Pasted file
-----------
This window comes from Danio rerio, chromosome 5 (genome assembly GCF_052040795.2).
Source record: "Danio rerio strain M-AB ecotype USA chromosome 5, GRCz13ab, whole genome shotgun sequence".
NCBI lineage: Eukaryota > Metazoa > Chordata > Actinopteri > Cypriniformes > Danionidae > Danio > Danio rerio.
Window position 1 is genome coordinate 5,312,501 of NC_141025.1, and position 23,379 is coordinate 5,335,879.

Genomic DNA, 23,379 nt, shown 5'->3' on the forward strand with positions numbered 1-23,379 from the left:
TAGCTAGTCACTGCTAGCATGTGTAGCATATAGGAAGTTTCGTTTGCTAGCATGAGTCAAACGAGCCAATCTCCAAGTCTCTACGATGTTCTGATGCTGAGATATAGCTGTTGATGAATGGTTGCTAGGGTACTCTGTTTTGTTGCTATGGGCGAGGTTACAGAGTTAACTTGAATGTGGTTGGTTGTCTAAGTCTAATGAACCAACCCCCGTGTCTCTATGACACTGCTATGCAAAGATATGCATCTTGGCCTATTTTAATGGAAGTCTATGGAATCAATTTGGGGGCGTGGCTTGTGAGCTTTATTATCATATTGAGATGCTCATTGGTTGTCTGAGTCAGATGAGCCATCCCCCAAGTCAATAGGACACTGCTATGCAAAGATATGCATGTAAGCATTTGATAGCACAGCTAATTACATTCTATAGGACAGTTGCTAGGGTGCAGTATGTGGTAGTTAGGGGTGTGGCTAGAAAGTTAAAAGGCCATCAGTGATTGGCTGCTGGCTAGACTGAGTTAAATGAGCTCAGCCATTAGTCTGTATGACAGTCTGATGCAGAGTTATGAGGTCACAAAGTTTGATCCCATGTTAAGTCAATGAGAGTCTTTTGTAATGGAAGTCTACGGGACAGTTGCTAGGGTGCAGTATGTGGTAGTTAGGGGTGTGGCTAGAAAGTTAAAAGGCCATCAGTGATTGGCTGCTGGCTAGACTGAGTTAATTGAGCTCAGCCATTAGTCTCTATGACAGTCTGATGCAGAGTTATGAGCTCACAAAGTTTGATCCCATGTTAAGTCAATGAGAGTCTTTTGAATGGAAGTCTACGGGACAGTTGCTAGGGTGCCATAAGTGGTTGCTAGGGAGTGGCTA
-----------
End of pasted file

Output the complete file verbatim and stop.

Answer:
This window comes from Danio rerio, chromosome 5 (genome assembly GCF_052040795.2).
Source record: "Danio rerio strain M-AB ecotype USA chromosome 5, GRCz13ab, whole genome shotgun sequence".
NCBI lineage: Eukaryota > Metazoa > Chordata > Actinopteri > Cypriniformes > Danionidae > Danio > Danio rerio.
Window position 1 is genome coordinate 5,312,501 of NC_141025.1, and position 23,379 is coordinate 5,335,879.

Genomic DNA, 23,379 nt, shown 5'->3' on the forward strand with positions numbered 1-23,379 from the left:
TAGCTAGTCACTGCTAGCATGTGTAGCATATAGGAAGTTTCGTTTGCTAGCATGAGTCAAACGAGCCAATCTCCAAGTCTCTACGATGTTCTGATGCTGAGATATAGCTGTTGATGAATGGTTGCTAGGGTACTCTGTTTTGTTGCTATGGGCGAGGTTACAGAGTTAACTTGAATGTGGTTGGTTGTCTAAGTCTAATGAACCAACCCCCGTGTCTCTATGACACTGCTATGCAAAGATATGCATCTTGGCCTATTTTAATGGAAGTCTATGGAATCAATTTGGGGGCGTGGCTTGTGAGCTTTATTATCATATTGAGATGCTCATTGGTTGTCTGAGTCAGATGAGCCATCCCCCAAGTCAATAGGACACTGCTATGCAAAGATATGCATGTAAGCATTTGATAGCACAGCTAATTACATTCTATAGGACAGTTGCTAGGGTGCAGTATGTGGTAGTTAGGGGTGTGGCTAGAAAGTTAAAAGGCCATCAGTGATTGGCTGCTGGCTAGACTGAGTTAAATGAGCTCAGCCATTAGTCTGTATGACAGTCTGATGCAGAGTTATGAGGTCACAAAGTTTGATCCCATGTTAAGTCAATGAGAGTCTTTTGTAATGGAAGTCTACGGGACAGTTGCTAGGGTGCAGTATGTGGTAGTTAGGGGTGTGGCTAGAAAGTTAAAAGGCCATCAGTGATTGGCTGCTGGCTAGACTGAGTTAATTGAGCTCAGCCATTAGTCTCTATGACAGTCTGATGCAGAGTTATGAGCTCACAAAGTTTGATCCCATGTTAAGTCAATGAGAGTCTTTTGAATGGAAGTCTACGGGACAGTTGCTAGGGTGCCATAAGTGGTTGCTAGGGAGTGGCTA